Table of Contents:




Include in the definition of a conference in footnote 1 any named meeting that is entered directly under its own name and any named meeting that is entered subordinately to a heading for a corporate body.

When determining whether a conference has a name, cases arise that exhibit conflicting evidence insofar as two of the criteria in the definition of a corporate body are concerned:  capitalization and the definite article.  When the phrase is in a language that normally capitalizes each word of a name, even in running text, consider a capitalized phrase a name even if it is preceded by an indefinite article.  (This statement cannot apply to other languages.)

named:  In July of 1977 a Conference on Management Techniques in Libraries was held ...

unnamed:  Late last year the Retail Manufacturers Association of the Greater Houston area sponsored the national conference on losses by theft at the ...

Another important point to bear in mind when deciding whether a phrase is a name is that the phrase must include a word that connotes a meeting:  "symposium," "conference," "workshop," "colloquium," etc.  Note:  Some notable sequential conferences that lack such a term are exceptionally considered to be named, e.g., Darmstädter Gespräch.  In addition, phrases that combine acronyms or initialisms with the abbreviated or full form of the year are also considered to be named.

unnamed:  A symposium titled "Coal Geology and the Future," sponsored by ...

named:  GAGETECH '92

TOOLS Europe '92

AFPAC 2000

Generic-Term Names of Meetings:

When a generic-term name of a meeting designates a meeting of a body (as opposed to one merely sponsored by a body), the meeting may be considered as named, whether or not the generic term is strengthened by the name or abbreviation of the body.  For example, "annual meeting" in relation to the Human Factors Society is named whether it appears as:

Annual Meeting  or

HFS Annual Meeting  or

Annual Meeting of the Human Factors Society.

N.B.  If such a meeting is one of two or more bodies, reject its designation as a name.

Sixteenth annual United Kingdom Civil Aviation Authority/United States Federal Aviation Administration meeting

On the other hand, such generic-term designations for sponsored meetings are considered as named only if the body's name, the abbreviation of the body's name, or some other distinctive noun or adjective strengthen the generic term.

unnamed:  Symposium no. 95

named:  IAU Symposium no. 95

Record with lower-casing statements on the chief source that give the type of designation rejected as names according to this paragraph.

N.B.  Occasionally in this context the body is one of the types that typically does its work in sessions of its members (i.e., committees, commissions, or similar bodies, such as panels, task forces, or working groups).  Do not treat designations of the working sessions of these bodies as named, e.g., "Seventh meeting of the Coordinating Committee for the Regional English Language Centre."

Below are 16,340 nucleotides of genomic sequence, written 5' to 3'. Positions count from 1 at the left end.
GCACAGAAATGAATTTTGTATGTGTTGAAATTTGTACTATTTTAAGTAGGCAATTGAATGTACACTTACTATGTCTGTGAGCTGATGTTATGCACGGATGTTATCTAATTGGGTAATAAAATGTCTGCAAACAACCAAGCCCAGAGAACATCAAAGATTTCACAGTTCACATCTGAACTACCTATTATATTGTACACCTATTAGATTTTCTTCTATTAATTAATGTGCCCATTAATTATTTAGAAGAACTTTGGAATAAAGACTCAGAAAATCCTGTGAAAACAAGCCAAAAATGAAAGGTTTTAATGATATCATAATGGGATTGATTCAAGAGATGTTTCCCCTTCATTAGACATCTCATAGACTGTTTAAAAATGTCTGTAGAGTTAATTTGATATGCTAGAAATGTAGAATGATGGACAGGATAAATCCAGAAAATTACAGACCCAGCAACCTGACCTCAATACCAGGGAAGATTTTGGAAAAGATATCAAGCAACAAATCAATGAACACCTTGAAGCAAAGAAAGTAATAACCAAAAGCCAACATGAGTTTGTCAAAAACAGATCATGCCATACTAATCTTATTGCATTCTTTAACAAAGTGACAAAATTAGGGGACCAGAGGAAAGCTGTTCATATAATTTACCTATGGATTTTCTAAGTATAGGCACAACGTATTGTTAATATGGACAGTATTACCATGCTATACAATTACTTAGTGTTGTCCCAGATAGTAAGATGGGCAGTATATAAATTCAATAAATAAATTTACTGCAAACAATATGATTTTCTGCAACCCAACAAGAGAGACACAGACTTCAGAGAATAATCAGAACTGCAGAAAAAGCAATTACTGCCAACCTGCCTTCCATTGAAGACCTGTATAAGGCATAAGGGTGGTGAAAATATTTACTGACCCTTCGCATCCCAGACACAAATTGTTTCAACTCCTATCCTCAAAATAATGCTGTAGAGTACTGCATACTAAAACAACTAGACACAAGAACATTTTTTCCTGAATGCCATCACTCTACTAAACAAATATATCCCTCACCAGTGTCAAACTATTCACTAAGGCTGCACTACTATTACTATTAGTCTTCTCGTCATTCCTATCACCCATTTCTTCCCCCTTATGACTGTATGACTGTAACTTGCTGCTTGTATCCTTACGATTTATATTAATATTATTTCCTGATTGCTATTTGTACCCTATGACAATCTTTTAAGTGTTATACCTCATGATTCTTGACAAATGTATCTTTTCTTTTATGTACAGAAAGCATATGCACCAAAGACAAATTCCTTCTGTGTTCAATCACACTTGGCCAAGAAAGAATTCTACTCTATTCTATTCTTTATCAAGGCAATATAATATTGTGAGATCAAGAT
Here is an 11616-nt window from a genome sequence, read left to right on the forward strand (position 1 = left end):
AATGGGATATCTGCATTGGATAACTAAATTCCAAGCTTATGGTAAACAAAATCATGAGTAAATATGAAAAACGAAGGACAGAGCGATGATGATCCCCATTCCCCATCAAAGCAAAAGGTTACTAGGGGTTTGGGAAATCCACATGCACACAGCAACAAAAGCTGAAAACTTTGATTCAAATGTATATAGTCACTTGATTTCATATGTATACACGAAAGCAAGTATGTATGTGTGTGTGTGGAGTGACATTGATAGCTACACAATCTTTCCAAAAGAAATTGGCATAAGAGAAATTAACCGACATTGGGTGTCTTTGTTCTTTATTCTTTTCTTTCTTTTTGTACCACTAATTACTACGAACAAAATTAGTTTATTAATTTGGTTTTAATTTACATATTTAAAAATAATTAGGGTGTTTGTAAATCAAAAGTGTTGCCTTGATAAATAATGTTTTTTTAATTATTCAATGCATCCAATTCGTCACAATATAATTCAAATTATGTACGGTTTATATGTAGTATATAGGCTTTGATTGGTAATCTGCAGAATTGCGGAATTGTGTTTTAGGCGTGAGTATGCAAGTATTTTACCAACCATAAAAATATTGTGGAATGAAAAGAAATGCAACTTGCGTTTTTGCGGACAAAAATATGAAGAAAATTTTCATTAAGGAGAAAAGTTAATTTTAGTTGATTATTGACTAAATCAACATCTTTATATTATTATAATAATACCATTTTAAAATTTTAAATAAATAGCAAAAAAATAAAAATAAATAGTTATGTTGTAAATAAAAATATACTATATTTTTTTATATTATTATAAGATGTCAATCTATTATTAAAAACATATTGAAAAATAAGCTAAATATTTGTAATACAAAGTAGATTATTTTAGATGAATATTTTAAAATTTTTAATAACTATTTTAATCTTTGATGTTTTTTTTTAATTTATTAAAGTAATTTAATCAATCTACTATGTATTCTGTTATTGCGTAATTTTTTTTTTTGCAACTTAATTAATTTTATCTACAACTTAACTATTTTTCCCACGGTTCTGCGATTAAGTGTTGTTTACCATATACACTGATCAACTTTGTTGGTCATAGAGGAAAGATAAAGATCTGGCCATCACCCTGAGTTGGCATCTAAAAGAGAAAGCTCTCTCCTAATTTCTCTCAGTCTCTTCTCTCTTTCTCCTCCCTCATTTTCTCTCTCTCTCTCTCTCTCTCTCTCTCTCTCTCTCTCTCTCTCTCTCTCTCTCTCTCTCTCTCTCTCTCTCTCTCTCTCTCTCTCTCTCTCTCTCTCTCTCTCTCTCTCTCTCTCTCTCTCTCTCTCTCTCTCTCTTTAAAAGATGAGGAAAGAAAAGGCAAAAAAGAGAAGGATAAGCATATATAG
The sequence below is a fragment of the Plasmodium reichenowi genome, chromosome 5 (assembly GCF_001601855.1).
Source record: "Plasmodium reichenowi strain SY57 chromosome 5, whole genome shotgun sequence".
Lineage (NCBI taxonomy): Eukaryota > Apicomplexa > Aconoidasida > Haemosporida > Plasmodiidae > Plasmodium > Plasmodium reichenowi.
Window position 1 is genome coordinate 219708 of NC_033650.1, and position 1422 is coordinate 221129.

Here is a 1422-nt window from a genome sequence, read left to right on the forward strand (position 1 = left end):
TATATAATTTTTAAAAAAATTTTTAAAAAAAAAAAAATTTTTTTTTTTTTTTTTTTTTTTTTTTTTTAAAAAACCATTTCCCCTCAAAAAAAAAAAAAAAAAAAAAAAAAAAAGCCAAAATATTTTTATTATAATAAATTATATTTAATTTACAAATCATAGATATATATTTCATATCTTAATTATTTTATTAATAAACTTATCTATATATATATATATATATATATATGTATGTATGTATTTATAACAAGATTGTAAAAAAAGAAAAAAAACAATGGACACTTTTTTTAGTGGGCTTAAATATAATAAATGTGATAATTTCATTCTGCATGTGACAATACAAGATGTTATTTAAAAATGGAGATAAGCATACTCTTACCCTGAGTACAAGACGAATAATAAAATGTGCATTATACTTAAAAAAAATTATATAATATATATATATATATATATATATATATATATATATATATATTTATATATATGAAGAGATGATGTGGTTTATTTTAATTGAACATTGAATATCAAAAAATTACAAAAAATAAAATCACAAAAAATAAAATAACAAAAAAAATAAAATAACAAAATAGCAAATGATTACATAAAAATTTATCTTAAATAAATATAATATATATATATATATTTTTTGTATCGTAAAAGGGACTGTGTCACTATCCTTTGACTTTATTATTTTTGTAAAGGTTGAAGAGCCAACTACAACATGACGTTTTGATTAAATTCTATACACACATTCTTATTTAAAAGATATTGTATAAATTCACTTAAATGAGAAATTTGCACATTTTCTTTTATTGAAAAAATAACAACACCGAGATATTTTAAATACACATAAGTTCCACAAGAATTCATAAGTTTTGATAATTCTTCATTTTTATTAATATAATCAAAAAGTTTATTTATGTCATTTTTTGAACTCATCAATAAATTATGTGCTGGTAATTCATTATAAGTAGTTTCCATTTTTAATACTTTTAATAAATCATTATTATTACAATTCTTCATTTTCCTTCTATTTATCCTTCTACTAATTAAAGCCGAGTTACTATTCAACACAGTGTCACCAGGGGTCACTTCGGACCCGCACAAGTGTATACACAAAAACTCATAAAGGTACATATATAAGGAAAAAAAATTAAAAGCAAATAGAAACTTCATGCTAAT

If the meeting is named according to these criteria, determine the form of the name according to the appropriate provisions of chapter 24 (e.g., 24.7; 24.13, type 3; 24.13, type 6).

In general, consider named ad hoc events such as athletic contests, exhibitions, expeditions, fairs, and festivals to be corporate bodies. ( FN 1)  However, for art exhibitions, treat as corporate bodies only those that recur under the same name (e.g., Biennale di Venezia, Documenta).



In judging whether a work should be entered under the name of a corporate body, the cataloger makes two determinations, keeping in mind that in many instances information appearing only in the content of the work will have to be taken into account in order to ascertain if the second determination particularly applies (cf. 21.0B1, last sentence).

1.   Does the work emanate from the corporate body involved?  As indicated in footnote 2 to chapter 21, a work emanates from a corporate body if one of the following conditions applies:

a.   The corporate body has issued (published) the work.  Normally this means that the name of the corporate body appears in a position indicative of publication (e.g., for books, the imprint position) in the chief source of information or appears elsewhere as a formal publication statement.

b.   Corporate body A has caused the work to be issued (published).  Generally, the name of a different body, corporate body B, appears on the chief source of information (cf. above) or elsewhere as a formal publisher statement.  Body A has arranged for body B, named as publisher, to issue the work because body A has no facilities for publishing.  The arrangement between the two bodies is in some cases explicitly stated, e.g., "Published for the Historical Association by Routledge & Paul."  In other cases it must be inferred from evidence in the publication.  For example, the name of body A at head of title (the name of a commercial publisher appears in publisher position) commonly indicates that body A has caused the item to be issued (published), or, if the work appears in a series for which body A has editorial responsibility but is published by a commercial publisher, body A has caused the work to be issued (published).